• Overvoltage: Pulling a voltage node above it's positive supply rail or below it's negative supply rail could trigger a parasitic that damages the device.
      • Your example of the isolation resistor sounds like a latchup event waiting to happen. The clamp diodes might be more prudent, especially if you are going to mass produce the design.
    • Current injection: Transient current spikes, especially on IO pins, can trigger latchup as well.
    • Temperature: Typically reduces the latchup immunity.
  3. Temperature Cycling: Expansion and contraction due to rapid power up/power down cycles, high current or voltage devices, etc can cause the internal and external device layers/connections to wear.
    • Voids/Fill: IC internal metal layers can 'buckle', causing inter layer voids (opens) or fill (shorts), delamination, etc. Obviously, this is the same for PCB's.
  4. Temperature/Pressure/Humidity: Can cause galvanic corrosion, even memory failure when moisture permeates the plastic packaging of most popular IC's. This is usually mitigated through material selection and 'baking' the moisture out of the device.
  • \$\begingroup\$ Thanks for your extensive answer. I don't fully get the latchup though, could you explain more in application to my example (simple anotated schematics would be well welcome)? \$\endgroup\$ Jun 5, 2014 at 9:13

This is kind of a silly question. A complete answer would fill up a book, In the context of a board design the answer is irrelevant (I'll explain later). But it's still a useful question.

Follow the data-sheet. Especially notable areas, if the designer has decided to tell you NOT to ramp the voltage on first power up too fast, don't get creative and decide you know better. Even if it is a hassle to design a power supply that ramps slowly. Most indications given will be subtle, if the data-sheet is strident, then really pay attention.

There are many failure mechanism in ICs but the impact on the chip subsequently requires intimate knowledge of the internal workings. You can have a failed transistor and it may not ever be noticed or it may take out the whole chip. Even the designer may not know, FMEA is performed but usually only in key areas (FMEA = Failure Mode Effects Analysis).

A lot of the constrains on the chip are imposed by the process. The foundry dictates design practises, placement etc. and they have software that checks for violations. Other limitations are operational and these translate directly into Maximum voltages, heat sinking requirements, dV/dt on signals etc.

Because of the increased cost, the complexity of the design and the knock-on effects of getting it wrong (schedule delays etc.) for the most part most chip designs will have most of the bases covered. But there are notable exceptions when the process failed.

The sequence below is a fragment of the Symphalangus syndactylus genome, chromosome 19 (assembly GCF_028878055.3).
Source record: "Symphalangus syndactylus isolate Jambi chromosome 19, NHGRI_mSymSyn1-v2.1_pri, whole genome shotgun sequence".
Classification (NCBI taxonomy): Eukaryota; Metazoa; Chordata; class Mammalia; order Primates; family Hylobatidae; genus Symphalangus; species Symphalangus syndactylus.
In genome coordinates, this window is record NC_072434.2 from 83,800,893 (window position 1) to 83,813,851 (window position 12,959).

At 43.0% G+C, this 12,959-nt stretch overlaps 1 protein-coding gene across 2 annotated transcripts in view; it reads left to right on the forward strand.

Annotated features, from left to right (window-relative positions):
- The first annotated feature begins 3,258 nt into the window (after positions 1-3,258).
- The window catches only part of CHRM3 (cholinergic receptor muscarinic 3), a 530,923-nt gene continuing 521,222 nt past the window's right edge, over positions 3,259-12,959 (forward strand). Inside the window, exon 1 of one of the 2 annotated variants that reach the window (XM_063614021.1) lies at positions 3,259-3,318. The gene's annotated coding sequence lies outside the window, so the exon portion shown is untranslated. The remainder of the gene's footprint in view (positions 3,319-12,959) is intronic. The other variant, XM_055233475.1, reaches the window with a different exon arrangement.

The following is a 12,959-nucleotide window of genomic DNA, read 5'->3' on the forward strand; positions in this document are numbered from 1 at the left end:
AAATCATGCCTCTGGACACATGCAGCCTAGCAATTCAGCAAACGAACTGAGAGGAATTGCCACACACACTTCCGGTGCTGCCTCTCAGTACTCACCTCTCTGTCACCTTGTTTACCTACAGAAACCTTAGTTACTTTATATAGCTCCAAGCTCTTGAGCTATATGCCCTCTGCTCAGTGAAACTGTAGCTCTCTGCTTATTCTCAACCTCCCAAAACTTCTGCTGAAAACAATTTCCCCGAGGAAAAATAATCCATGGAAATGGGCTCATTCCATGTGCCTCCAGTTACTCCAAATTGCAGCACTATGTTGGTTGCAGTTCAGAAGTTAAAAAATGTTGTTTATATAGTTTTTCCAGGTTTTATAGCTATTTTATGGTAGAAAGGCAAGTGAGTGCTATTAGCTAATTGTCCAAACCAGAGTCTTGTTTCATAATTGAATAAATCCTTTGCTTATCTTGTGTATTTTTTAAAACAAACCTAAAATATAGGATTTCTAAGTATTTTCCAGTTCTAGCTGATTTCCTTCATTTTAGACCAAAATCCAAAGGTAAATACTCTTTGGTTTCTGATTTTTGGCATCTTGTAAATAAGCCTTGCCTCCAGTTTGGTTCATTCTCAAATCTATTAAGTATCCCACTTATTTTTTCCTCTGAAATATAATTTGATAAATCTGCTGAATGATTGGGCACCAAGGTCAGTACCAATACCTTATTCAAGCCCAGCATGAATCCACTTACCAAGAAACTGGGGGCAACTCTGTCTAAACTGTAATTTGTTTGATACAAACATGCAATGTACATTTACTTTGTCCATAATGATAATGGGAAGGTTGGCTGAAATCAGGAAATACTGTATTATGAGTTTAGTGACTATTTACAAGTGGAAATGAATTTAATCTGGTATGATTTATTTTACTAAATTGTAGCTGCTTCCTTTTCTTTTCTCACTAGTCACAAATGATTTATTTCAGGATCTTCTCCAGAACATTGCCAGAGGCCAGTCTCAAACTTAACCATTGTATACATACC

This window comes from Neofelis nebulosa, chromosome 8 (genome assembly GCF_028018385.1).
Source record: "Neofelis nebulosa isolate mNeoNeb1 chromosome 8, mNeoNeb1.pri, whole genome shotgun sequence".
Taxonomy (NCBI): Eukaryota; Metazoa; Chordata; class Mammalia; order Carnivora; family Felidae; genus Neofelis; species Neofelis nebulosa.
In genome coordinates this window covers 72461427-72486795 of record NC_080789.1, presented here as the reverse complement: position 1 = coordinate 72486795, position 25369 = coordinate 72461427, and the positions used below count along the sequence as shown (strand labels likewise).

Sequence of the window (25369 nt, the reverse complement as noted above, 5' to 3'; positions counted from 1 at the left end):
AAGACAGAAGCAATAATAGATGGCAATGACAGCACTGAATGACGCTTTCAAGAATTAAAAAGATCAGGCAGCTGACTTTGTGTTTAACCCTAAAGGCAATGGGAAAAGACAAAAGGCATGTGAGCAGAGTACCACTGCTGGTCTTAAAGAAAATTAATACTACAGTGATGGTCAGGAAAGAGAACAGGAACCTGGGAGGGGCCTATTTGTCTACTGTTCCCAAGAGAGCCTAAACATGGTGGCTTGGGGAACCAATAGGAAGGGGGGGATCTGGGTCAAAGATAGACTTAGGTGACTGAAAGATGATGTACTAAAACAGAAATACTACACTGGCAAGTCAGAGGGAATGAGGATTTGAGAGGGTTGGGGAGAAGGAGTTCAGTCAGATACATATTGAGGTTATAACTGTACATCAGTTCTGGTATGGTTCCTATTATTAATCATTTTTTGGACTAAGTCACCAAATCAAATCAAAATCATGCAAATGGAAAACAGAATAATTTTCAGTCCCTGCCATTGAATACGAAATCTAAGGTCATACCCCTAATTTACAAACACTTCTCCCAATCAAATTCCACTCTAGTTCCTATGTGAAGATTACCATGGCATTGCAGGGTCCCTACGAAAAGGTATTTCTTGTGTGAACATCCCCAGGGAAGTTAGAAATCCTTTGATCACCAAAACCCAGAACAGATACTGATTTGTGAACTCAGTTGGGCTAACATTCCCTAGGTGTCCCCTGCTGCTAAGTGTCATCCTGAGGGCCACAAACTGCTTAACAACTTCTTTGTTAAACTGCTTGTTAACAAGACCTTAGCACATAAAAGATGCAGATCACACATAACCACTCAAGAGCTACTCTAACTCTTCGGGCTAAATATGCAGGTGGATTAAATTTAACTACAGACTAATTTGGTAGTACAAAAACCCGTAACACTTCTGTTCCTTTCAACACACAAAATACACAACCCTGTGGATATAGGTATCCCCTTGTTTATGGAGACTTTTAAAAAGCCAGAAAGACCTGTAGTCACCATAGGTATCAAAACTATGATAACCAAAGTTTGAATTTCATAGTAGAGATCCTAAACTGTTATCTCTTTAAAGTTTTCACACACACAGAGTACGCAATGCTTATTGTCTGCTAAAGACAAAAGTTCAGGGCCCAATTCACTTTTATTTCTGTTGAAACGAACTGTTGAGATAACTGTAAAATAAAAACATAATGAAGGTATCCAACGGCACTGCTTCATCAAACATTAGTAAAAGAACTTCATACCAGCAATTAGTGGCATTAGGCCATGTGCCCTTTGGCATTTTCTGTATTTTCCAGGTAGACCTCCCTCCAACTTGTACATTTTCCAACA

So, asking about chip design failure modes with respect to board design is kind of like opening up your car hood, removing a random bolt and asking "will this stop the car from working?" if you remove the oil pan plug - yes. if it one of several redundant bolts on the valve covers - no. Where the real answer is, "don't be removing bolts!".

For some designs, the chip designer will sometimes put "gotcha's" into the design that if the board designer is clever will cause them to pay attention. The best interactions is when the board guy says "why did you put that signal out on that pin over there, it messes up the blah blah etc." these are almost always the start of wonderful conversations and usually a long time interaction and friendship. The response back is usually " very good, how ever, this is the signal flow in the chip, and if you did it that way ...." the response is always a " Eureka".

An IC will not over current unless you have damaged it or are operating it outside of it's specifications. Over-current = bad things already happening, which only makes sense. A chip will only present a certain sized load to a voltage source, this means a fixed current. Saying that over current is what kills chips is like saying a fixed voltage source driving a fixed resistor might have a failure because the resistor might go over current. The over current is a fault/effect it is NOT a cause.

  • \$\begingroup\$ Interesting, thanks. However I know we must follow the datasheet guidelines (if I hadn't I would know it for sure today), I am rather asking what happens generally when the precautions we take go wrong (or if we overlooked one). It is for certain chip-specific, but since I hear that lots of the chips' inputs/outputs are similar maybe it can be explained what happens when wrong voltages/currents are applied (e.g. CMOS input etc.)? I have updated my post to show that. \$\endgroup\$ Jun 5, 2014 at 16:08